December 18 2018
December 17 2018
December 14 2018
We've received a lot of feedback ever since we announced that we're changing how users authorize applications. Since we offered more details last week, we've made additional changes to make this even simpler and better for both users and developers, by allowing access to basic user information while maintaining user choice and control. These changes will be available later today (Monday) in the sandbox.
Users have always been able to interact with your application's canvas page without logging in to or adding your application. Now, when a user who has opted in to the new profile actively chooses to visit your application's canvas page from Facebook, we'll allow your application to call for information about the user and her friends that they've made available in public search listings, namely the UID, profile picture, and name of the viewing user and the UIDs of her friends. Access to this information is subject to the Facebook Platform Terms of Service, and this information is not provided for any user who decided to completely opt out of Facebook Platform or whose profiles aren't publicly searchable). When the user is on your canvas page, the user can also use Feed forms and request forms, because they require user approval. The user can interact with your application in the Publisher on a friend's profile. You can publish one line stories with the user's approval. If a user changes her privacy settings, then her information is no longer available.
On the canvas page you can prompt the user to allow your application to access more information and ask for additional permissions. This is essentially the same as what we earlier announced as authorizing an application, but now the experience is even more lightweight -- see the sample login dialog to your right. This Ajax dialog replaces the current add page and the login screen you saw in earlier posts.
Once the user allows access, you can start sending notifications; publishing short and full stories with user approval, and one line stories without approval; accessing the user's profile data and setting FBML (though the user has to approve any box). You can prompt the user for extended permissions, like granting offline access to your application, the ability to send email, or updating status (note: offline access replaces the concept of an "infinite session").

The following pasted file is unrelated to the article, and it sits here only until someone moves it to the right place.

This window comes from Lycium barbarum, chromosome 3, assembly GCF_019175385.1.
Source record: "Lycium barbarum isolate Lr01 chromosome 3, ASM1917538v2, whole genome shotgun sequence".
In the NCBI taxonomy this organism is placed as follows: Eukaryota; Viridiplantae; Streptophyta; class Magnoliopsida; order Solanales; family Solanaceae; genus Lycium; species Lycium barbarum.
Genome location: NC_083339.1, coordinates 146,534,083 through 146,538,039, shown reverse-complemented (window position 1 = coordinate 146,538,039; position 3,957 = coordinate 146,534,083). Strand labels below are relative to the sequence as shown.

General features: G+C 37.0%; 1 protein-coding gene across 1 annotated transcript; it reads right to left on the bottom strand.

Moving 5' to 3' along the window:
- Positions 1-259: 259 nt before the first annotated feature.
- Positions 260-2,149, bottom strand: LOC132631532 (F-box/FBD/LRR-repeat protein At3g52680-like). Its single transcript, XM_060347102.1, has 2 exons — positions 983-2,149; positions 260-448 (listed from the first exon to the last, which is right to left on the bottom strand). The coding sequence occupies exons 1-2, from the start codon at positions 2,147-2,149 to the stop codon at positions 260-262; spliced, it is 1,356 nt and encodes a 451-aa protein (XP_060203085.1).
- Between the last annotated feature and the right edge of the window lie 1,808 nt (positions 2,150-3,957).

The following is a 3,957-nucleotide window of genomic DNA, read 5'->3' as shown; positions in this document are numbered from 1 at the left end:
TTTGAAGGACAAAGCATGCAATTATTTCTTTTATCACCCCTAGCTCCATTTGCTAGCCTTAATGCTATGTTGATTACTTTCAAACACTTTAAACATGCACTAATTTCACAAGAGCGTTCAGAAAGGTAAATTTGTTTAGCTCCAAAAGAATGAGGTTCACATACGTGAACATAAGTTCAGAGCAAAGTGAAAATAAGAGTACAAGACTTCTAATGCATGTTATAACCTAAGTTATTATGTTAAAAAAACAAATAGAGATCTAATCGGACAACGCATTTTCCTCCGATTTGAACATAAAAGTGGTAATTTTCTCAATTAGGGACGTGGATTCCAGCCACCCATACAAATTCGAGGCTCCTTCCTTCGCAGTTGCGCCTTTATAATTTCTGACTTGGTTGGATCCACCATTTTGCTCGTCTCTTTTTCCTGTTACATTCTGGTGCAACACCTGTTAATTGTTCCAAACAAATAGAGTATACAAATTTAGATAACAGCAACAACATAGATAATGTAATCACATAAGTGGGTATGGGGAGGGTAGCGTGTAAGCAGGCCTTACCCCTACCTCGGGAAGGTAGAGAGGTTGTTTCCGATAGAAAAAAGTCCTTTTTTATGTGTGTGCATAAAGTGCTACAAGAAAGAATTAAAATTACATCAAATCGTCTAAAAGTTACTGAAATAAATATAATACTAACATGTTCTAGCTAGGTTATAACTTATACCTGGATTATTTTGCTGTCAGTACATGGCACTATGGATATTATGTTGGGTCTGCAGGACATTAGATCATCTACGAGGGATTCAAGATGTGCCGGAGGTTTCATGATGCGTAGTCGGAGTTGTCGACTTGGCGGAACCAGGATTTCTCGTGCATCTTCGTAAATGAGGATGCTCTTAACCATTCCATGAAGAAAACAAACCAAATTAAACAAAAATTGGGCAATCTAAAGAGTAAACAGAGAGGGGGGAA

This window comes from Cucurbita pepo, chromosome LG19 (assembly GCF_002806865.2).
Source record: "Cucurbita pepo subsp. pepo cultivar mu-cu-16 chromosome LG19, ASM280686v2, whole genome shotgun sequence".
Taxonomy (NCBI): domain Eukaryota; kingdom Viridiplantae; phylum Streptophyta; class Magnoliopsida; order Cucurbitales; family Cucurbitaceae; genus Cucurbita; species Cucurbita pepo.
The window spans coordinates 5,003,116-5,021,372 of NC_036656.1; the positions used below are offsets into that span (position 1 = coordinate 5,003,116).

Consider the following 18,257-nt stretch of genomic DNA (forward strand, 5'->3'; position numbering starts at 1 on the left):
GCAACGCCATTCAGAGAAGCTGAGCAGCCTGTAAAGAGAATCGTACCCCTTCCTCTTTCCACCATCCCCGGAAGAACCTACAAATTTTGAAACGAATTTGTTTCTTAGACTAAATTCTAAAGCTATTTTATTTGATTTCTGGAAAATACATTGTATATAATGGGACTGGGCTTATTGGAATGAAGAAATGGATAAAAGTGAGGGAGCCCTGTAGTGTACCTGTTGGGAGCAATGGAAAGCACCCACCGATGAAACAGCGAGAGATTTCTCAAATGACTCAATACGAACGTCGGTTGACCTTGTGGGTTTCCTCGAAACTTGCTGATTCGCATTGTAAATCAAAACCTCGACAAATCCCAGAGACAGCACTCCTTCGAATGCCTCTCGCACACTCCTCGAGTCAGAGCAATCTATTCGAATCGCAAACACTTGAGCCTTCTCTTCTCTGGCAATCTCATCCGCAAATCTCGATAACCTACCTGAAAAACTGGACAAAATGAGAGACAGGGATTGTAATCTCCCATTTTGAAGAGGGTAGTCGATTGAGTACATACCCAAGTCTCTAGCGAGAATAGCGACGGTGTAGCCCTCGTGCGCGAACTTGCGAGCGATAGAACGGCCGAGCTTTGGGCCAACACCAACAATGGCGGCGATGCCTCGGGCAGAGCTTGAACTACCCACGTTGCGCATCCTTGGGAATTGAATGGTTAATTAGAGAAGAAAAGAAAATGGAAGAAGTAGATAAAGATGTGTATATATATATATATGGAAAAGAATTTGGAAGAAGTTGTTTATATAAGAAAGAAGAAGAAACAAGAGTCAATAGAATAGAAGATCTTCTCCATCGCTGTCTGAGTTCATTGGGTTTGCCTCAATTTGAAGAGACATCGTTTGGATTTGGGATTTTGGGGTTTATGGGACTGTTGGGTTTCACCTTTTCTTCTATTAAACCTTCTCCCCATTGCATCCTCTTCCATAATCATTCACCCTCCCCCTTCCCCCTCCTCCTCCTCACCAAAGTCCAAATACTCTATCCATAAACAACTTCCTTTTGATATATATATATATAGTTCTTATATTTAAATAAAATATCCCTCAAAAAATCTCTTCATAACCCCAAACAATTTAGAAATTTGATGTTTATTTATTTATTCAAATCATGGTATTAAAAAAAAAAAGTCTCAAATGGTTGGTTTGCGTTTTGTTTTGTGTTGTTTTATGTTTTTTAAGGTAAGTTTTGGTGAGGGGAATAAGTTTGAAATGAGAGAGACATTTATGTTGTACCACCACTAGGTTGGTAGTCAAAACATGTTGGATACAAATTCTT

A user only has go to through this experience once to allow access for your application. The application will appear in the user’s list of all applications, where the user can remove access at any time.
When the user allows access, we'll ping your application (at what's now known as a post-authorization URL) with a callback to let you know that the user has allowed your application to access her data. You can also redirect the user (using a post-authorization redirect URL) if you need to take the user somewhere else.
We'll also grant your application a temporary session key that lasts up to one hour after the user stops interacting with your application, or until the user logs out of Facebook (in which case, the session ends immediately). When that user interacts with your application, or visits the canvas page, we'll renew the session key. We'll keep renewing the session key as long as the user keeps interacting.
Users who have previously added your application will be migrated to temporary sessions by August 15th. During the user preview period you will receive temporary sessions for all new users of your application who have opted into the new profile. After the preview period ends, all new application users will receive temporary sessions.
In addition, a user can grant a permanent session key for use in your application. You can prompt the user to grant your application offline access using the fb:prompt-permission FBML tag and the promptpermission attribute.
If the user explicitly grants your application offline access, then you can continue to use that key for this user. There are two ways a user can deny offline access after they've granted it; by revoking the extended permission from the application, or by removing the application. Removing an application also removes the application's integration points and all permissions.
Don't forget: Since we are eventually going to deprecate add.php, change those require_add calls to require_login. We're redirecting any calls to add.php to login.php. The exception is for the case of a user adding an application to a Facebook Page, in which case add.php will still function like it does today.
We continue to want to hear from you about the new design and your experiences trying it out. Please report any bugs you see in the new design. Make sure you use the New Profile category. You can help us solve your issue faster by adding one of the following components to your report: Feed, Info Sections, Profile Boxes, Publisher, and Tabs.
You can send us your feedback and ask questions in the New Profile and Related Changes section of the Developer Forum.